Because HR can be aligned with other areas of operations, there’s the potential for it to have an immense impact. Here are some specific ways that HR can increase profitability.


A Better Employee Onboarding Process

When employees are given adequate training and equipped with the right tools, they can perform their jobs more effectively and become more productive. HR plays a key role in the onboarding process and can take measures to ensure that new hires get the training they need and are ready to perform their jobs at the highest level possible.


Reduced Turnover

HR is also responsible for selecting the best candidates who possess both the hard and soft skills needed for the job. In turn, they’re likely to find individuals who are genuinely enthusiastic about their careers, which increases the odds that employees will stick around for the long haul.

Reducing turnover is incredibly important because of the costly nature of replacing employees. A study from the Center for American Progress found that the average cost to replace an employee is, “16 percent of annual salary for high-turnover, low-paying jobs earning under $30,000 a year and 20 percent of annual salary for mid-range positions earning $30,000 to $50,000 a year.”


Minimize the Threat of Litigation

Sometimes disgruntled employees think nothing of taking legal action against an employer they feel has wronged them. An ugly legal battle can be costly even if you win and can quickly tarnish your brand’s reputation.

Solid HR can greatly diminish your odds of ever getting hit with a lawsuit by emphasizing employee relations and ensuring compliance with relevant laws and regulations at all times. HR can even develop a program to resolve employee issues before they escalate and become a serious problem. This often translates into a big profitability boost.

It’s important to recognize all of the different ways HR can contribute to your business. When functions are carried out effectively, HR can increase profitability and be the catalyst that fuels long-term growth.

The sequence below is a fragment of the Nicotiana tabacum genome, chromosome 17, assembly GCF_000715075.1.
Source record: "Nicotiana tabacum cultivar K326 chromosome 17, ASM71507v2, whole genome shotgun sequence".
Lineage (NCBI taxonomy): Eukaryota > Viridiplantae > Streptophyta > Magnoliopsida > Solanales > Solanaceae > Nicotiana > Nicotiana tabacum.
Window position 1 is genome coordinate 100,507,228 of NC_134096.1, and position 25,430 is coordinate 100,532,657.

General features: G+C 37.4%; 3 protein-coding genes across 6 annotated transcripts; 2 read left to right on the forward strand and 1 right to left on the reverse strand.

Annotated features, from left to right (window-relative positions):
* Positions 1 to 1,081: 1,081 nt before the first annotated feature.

Is Your Business Too Small for Human Resources? Think Again.


As a small business owner, intelligent resource allocation is essential to the long-term health and success of your company. Unlike larger entities who may have disposable funds, you need to distribute finances correctly and every penny counts.

It can be tempting to cut corners and skimp on certain areas like HR, especially when you only have a small workforce. In reality, a business is seldom too small for human resources — and slacking in this department poses some significant problems.


Lack of Formal Policies

Developing standardized polices for your business serves three main purposes:

  1. It sets clear expectations of employee behavior and performance.
  2. It holds all employees to the same standards.
  3. It regulates your workplace and minimizes disruptions.

Without some sort of HR department, you’re probably less likely to establish formal polices and create materials like an employee handbook, manuals and so on. In turn, this is just inviting chaos, complications and headaches.


Insufficient Documentation

Maintaining a paper trail on employees and documenting things like finances, employee performance and behavioral issues is incredibly important. Otherwise, you can quickly find yourself in a jam if you are unable to produce key information.

For example, if an employee needs to be terminated, you need to be able to provide documentation that includes specific examples of poor performance and problem behavior. Without adequate documentation, you could be accused of wrongful termination with legal consequences. An HR department ensures you have a specific termination procedure in place.


Employee Misclassification